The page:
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first_img FacebookTwitterLinkedInEmailPrint分享Politico:One of the Trump administration’s major efforts to prop up ailing coal companies has run aground in the White House, a setback to an industry that had hoped for a major resurgence after Donald Trump won the presidency.Energy Secretary Rick Perry has spent more than a year pushing various plans that would invoke national security to force power companies to keep their economically struggling coal plants running — a goal in line with Trump’s frequent pledges to revive what he calls “beautiful, clean coal.”But the White House has shelved the plan amid opposition from the president’s own advisers on the National Security Council and National Economic Council, according to four people with knowledge of the discussions.It is unclear whether Trump himself has decided against following Perry’s proposal. Even if he has, the sources warned that Trump frequently changes his mind, and the idea could re-emerge in advance of the president’s reelection campaign.Perry’s proposals — which would also keep aging nuclear power plants operating — have riled up the oil and gas industry, which has prospered as inexpensive natural gas has increasingly eaten away at coal’s share of U.S. power markets. Other critics include consumer groups worried about rising power bills for customers, environmental organizations concerned about the threat to wind and solar power, and conservative policy organizations that oppose what they see as heavy-handed federal intervention in the economy.Industry lawyers and agency staffers say DOE leadership remains united behind a plan to keep the coal plants running, which would also help the coal-mining companies that provide fuel to the plants. But the agency has struggled to provide the White House with details on which plants would get funding and who would pay, the sources said. Without a legally justifiable methodology, White House advisers have cooled to the idea of a major intervention in power markets.More: Rick Perry’s coal rescue runs aground at White House Internal opposition puts coal bailout on holdlast_img read more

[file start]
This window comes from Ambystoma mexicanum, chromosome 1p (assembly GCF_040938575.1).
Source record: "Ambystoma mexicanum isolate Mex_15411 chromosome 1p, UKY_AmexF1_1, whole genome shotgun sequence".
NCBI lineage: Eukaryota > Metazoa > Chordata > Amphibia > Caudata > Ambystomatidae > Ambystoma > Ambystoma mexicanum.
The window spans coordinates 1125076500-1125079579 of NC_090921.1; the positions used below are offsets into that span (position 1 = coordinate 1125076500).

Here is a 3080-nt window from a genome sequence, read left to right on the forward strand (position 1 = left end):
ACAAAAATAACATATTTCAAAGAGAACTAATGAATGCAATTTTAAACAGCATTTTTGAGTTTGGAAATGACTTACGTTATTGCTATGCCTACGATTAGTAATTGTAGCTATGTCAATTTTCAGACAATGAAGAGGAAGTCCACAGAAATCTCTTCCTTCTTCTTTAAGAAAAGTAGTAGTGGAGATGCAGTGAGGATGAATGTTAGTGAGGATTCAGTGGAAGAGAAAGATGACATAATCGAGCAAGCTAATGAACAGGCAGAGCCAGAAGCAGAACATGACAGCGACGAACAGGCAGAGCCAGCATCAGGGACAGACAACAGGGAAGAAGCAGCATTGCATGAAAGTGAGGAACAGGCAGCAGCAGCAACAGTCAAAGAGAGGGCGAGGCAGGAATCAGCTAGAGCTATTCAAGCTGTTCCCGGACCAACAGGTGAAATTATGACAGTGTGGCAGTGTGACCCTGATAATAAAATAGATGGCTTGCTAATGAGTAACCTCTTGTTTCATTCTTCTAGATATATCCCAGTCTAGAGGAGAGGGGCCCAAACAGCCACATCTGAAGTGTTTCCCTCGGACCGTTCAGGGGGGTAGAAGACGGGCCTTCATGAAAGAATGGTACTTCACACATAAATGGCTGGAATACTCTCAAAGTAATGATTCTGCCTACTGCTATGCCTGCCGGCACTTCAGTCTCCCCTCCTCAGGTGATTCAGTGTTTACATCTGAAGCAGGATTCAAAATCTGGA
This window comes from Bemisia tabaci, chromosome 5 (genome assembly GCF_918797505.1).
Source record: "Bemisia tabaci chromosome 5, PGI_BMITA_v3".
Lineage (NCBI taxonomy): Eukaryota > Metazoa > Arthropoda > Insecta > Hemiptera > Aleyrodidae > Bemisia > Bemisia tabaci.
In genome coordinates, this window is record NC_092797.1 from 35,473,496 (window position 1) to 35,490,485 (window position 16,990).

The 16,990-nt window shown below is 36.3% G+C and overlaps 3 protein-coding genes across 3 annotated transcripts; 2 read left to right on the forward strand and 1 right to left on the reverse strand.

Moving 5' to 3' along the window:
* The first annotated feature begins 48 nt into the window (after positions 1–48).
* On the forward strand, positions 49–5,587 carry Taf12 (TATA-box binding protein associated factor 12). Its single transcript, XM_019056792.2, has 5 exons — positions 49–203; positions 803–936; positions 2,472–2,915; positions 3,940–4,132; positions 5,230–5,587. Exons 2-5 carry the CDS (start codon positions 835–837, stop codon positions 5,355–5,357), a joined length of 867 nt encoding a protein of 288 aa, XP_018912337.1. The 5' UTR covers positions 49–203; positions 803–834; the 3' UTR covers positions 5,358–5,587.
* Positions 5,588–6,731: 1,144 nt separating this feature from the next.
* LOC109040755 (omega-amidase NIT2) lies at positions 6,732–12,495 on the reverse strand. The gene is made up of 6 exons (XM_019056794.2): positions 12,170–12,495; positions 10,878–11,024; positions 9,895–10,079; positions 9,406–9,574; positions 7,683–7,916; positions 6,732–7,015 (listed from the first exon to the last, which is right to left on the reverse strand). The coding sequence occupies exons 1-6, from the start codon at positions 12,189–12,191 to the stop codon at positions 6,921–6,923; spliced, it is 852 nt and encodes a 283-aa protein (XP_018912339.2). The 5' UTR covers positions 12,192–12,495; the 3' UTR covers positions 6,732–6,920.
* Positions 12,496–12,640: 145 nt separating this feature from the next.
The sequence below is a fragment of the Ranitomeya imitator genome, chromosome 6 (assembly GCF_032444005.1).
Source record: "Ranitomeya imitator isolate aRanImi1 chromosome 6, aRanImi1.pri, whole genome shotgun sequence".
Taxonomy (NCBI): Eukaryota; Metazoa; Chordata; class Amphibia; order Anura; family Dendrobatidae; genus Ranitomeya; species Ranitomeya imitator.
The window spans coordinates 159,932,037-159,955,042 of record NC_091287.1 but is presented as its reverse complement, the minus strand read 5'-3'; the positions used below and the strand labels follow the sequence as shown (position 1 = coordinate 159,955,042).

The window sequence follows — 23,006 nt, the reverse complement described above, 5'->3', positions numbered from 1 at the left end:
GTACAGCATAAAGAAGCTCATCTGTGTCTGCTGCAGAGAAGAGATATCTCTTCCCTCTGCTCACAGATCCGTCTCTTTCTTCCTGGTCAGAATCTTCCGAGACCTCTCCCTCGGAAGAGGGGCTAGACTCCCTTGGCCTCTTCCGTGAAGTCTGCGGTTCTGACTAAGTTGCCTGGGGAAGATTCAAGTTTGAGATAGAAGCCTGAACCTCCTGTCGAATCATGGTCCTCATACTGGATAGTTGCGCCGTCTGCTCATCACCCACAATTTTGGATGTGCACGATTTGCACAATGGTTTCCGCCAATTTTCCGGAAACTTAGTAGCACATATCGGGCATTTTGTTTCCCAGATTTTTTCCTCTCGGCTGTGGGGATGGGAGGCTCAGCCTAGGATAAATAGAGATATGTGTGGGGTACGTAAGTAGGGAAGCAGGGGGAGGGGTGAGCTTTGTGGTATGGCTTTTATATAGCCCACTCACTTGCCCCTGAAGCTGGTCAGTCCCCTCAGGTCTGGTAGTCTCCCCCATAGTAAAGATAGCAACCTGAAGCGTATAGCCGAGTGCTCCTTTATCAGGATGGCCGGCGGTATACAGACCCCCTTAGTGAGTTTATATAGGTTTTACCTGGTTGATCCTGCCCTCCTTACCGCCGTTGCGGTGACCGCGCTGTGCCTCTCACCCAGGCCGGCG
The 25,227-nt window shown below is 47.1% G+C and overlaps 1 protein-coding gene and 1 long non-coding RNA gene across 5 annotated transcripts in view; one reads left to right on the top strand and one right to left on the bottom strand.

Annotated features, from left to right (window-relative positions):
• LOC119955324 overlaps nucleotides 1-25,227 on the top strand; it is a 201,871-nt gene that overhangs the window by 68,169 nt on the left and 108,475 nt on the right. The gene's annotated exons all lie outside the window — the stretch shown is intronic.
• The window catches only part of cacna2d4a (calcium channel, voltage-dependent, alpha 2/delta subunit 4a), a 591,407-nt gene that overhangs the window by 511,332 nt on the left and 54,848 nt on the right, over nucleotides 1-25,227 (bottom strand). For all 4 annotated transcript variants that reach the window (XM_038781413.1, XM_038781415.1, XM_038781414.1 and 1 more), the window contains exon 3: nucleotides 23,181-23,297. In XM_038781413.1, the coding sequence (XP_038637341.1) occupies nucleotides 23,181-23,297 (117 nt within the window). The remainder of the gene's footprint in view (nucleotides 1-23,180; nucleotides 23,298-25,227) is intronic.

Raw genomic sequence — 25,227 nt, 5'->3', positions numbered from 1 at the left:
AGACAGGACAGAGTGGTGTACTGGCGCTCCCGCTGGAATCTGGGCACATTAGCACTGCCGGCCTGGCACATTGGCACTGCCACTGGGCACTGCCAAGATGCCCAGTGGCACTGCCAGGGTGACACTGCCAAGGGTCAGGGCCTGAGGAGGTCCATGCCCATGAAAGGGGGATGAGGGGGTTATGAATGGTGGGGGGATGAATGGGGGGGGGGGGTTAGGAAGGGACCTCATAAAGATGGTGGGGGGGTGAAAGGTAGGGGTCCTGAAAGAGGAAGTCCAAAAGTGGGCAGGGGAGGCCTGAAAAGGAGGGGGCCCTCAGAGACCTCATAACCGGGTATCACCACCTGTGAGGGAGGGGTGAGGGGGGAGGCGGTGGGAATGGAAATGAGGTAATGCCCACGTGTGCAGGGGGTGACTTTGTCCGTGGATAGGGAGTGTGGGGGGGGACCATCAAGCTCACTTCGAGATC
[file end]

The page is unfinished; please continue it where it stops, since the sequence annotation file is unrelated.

first_img FacebookTwitterLinkedInEmailPrint分享Platts:Bridge financing fell through that was essential to keeping LNG Ltd. operating long enough to close an agreement to be taken over by a Singaporean investor, amid a further deterioration in market conditions due to the coronavirus pandemic, the Australian company said.The development raised the potential for liquidation, which would imperil the company’s proposed Magnolia LNG export project in Louisiana.When the $75 million takeover offer from an energy investor with ties to floating regasification facilities in Asia and Europe was announced Feb. 28, LNG Ltd. said the deal was critical to saving Magnolia LNG. The alternative was the risk of liquidation or administration, which is akin to bankruptcy in Australia, the company said at the time. Insolvency would trigger contract clauses that could allow counterparties to terminate the project’s engineering, procurement and construction contract and its site port lease.Since then, LNG market turmoil has only increased due to the coronavirus. The market value of LNG Ltd. shares has plummeted to less than half the offer price, to $34 million. LNG Ltd. said it continues to believe the takeover offer is its best shot at preserving the company and its main project. The deal is not guaranteed to be successful, however. The terms said there could be “no material adverse change occurring in respect of” LNG Ltd. prior to closing.Magnolia LNG already has a permit certificate from U.S. regulators and a fully wrapped engineering and construction contract. What it does not have are any firm offtake deals. Last fall, the company announced a preliminary deal for 2 million tonnes per annum of supply tied to a proposed Vietnamese power project, but that transaction still must be finalized. In its announcement of the takeover offer, the company could not say for certain that additional offtake commitments would be secured.Besides Magnolia LNG, LNG Ltd. also has proposed an export terminal in Eastern Canada called Bear Head LNG. The company had previously said it continues to market capacity there, primarily to major Western Canadian Sedimentary Basin gas producers.[Harry Weber]More: Financing to keep afloat export developer LNG Ltd. falls through Australian LNG company’s planned Magnolia export terminal in Louisiana in jeopardylast_img read more